Posts for tag: Pap Smear
Dr. Debora Sedaghat provides pap smears at OC Women's Care in Fountain Valley, CA. We are here for all your OBGYN needs.
What is a pap smear?
A pap smear is routine screening for abnormal or precancerous cells in and around the cervix. Pap smears are in-office procedures performed by your OBGYN. During a pap smear, the vaginal opening and canal are expanded with a tool called a speculum, and then cells are collected from the outside of the cervix to be examined. The process can be uncomfortable or a little painful for some patients, but it is over quickly.
The cells are examined under a microscope for irregularities, looking for signs of precancerous conditions. OC Women's Care in Fountain Valley, CA, will contact you about any abnormal results on your pap smear.
Why is it important?
In a majority of cases, cervical cancer is caused by the human papillomavirus, or HPV. Early detection of high-risk HPV can help prevent cervical cancer.
The CDC recommends getting pap smears starting at age 21 and through age 65 every three years. After the age of 30, HR HPV is also checked at the time of pap smears. Based on the results of your pap smear, your OBGYN will advise when you should have your next screening. If you are healthy your doctor may tell you to come back in three years for paper smears but to continue with your annual exams which will include breast and pelvic exams every year. If they are watching precancerous cells, they may want you to return early in time for repeat pap smears or proceed with colposcopy and biopsies. Remember it's still important to have an annual exam even if you don't need a pap smear!
How can I protect myself?
Consistent screening is important to protect yourself from cervical cancer, but good habits are another way to be proactive. Practicing safe sex (using condoms) can prevent the spread of HPV. Smoking increases the risk of cervical cancer significantly and your OBGYN will recommend quitting smoking.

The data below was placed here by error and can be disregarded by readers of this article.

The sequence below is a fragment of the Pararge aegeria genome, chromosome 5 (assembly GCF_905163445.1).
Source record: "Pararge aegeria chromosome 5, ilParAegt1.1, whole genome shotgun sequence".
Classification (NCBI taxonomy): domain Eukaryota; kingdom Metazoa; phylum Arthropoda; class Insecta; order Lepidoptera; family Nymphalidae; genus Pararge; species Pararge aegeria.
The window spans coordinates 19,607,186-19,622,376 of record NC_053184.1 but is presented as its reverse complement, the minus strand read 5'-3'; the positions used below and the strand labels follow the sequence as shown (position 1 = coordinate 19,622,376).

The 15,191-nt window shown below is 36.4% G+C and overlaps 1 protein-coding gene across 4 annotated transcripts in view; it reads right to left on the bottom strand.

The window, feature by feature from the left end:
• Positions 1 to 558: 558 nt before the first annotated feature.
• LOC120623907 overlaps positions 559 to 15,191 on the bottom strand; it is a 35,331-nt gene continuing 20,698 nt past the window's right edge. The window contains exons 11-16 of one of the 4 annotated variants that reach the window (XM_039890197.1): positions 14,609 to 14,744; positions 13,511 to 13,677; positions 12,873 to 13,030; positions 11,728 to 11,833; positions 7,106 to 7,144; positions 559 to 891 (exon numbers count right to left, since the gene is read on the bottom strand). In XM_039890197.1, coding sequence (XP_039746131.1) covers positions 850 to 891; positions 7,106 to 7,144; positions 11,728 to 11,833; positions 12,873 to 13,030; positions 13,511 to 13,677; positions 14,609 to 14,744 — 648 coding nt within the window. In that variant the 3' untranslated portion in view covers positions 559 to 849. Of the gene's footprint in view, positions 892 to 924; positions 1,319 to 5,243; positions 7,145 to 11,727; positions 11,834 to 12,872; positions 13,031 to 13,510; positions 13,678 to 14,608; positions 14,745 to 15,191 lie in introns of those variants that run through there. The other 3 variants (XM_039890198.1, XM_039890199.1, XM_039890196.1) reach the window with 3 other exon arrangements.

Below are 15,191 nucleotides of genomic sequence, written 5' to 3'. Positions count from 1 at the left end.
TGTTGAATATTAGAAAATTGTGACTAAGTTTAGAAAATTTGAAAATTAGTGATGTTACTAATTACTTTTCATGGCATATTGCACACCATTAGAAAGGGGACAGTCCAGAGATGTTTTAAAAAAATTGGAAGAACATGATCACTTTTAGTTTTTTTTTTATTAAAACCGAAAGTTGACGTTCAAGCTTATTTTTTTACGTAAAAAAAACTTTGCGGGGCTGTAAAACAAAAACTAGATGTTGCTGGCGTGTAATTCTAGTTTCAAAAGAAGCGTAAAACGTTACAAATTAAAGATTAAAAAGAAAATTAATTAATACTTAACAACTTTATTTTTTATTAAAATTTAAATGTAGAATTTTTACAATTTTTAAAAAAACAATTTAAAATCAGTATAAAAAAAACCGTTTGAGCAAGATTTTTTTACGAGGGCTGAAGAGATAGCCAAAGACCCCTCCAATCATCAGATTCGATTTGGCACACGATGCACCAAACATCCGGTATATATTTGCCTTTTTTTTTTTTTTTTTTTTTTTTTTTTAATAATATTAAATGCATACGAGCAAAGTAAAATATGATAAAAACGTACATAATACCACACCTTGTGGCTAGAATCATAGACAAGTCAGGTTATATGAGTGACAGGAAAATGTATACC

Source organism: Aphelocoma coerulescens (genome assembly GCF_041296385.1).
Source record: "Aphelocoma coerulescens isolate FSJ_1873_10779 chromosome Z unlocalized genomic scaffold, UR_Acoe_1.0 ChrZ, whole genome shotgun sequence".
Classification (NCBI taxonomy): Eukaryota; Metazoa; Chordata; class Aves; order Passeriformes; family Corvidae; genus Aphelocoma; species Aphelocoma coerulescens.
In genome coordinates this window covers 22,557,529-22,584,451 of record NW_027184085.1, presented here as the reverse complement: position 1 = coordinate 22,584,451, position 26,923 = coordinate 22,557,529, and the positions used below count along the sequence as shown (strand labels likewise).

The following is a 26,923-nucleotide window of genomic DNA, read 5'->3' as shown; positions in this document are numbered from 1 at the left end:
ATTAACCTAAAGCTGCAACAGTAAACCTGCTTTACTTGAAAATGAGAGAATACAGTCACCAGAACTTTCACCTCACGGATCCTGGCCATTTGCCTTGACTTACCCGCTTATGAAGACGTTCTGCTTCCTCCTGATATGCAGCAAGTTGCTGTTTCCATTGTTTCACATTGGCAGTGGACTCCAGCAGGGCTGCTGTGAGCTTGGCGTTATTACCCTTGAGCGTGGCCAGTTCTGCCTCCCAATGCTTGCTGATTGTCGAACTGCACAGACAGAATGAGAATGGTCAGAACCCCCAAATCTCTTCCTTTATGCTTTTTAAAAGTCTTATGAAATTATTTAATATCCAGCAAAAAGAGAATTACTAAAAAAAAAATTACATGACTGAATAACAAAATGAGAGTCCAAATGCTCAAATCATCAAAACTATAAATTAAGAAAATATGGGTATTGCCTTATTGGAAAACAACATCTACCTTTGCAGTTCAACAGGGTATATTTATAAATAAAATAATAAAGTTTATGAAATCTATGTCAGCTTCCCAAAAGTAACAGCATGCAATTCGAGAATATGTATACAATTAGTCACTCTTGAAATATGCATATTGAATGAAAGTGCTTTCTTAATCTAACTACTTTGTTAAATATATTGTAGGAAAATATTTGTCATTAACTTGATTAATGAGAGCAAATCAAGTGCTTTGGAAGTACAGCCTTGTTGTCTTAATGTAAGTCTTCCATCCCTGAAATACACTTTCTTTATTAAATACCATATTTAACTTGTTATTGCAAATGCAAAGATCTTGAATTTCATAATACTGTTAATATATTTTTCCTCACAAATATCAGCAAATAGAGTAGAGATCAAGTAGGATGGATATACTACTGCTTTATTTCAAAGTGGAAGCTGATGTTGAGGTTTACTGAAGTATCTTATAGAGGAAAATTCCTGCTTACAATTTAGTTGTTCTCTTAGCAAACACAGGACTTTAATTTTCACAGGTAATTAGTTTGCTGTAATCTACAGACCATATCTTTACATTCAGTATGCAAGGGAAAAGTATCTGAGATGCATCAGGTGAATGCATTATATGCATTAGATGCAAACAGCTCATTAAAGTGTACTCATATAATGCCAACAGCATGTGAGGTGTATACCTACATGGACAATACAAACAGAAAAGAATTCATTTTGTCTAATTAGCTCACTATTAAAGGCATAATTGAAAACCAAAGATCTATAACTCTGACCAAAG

Come see Dr. Debora Sedaghat at OC Women's Care in Fountain Valley, CA, for a pap smear and cervical cancer screening. Give us a call at (714) 966-2112.
What is the purpose of a Pap smear?
A Pap smear is the best tool at our disposal for being able to detect precancerous cells within the cervix. By catching these cells early, we can remove them before they turn into cervical cancer.
When should a woman get her first Pap smear?
Women should start getting regular Pap smears from their OBGYN once they reach 21 years old, or once they become sexually active. Women will continue to get Pap smears until 65 years old.
How often should women get tested?
Women between the ages of 21 and 29 should get tested every three years. Once you reach age 30 you should get tested every five years (often alongside an HPV test). Women who have had abnormal Pap results in the past may need to come more often for testing.
Will it hurt?
While getting a Pap smear may feel a bit weird or maybe even a little uncomfortable (especially the first time when you’re not sure exactly what to expect), it shouldn’t hurt. You may notice a slight pinch but that’s usually about it. While a traditional OBGYN screening will usually take up to 20 minutes to perform, the Pap smear itself usually takes just a couple of minutes.
How quickly will I get results back?
It’s typical to get your results within one week after your test, but your OBGYN will let you know when results will be available to you.
Do abnormal or inconclusive results mean that I have cervical cancer?
Not typically. An inconclusive test just means that the sample that we collected wasn’t useable. This can happen if you’ve been sexually active or used tampons with two days before your test. Your doctor will usually recommend repeating the test.
Abnormal results, while stressful, could be due to inflammation, infections, trichomoniasis, HPV or herpes. If your tests are abnormal your doctor will discuss further testing with you or provide you with proper medication if an infection is found.
If you still have questions about Pap smears, don’t hesitate to call your OBGYN. We are here to make sure that you fully understand any and all care you receive at our office.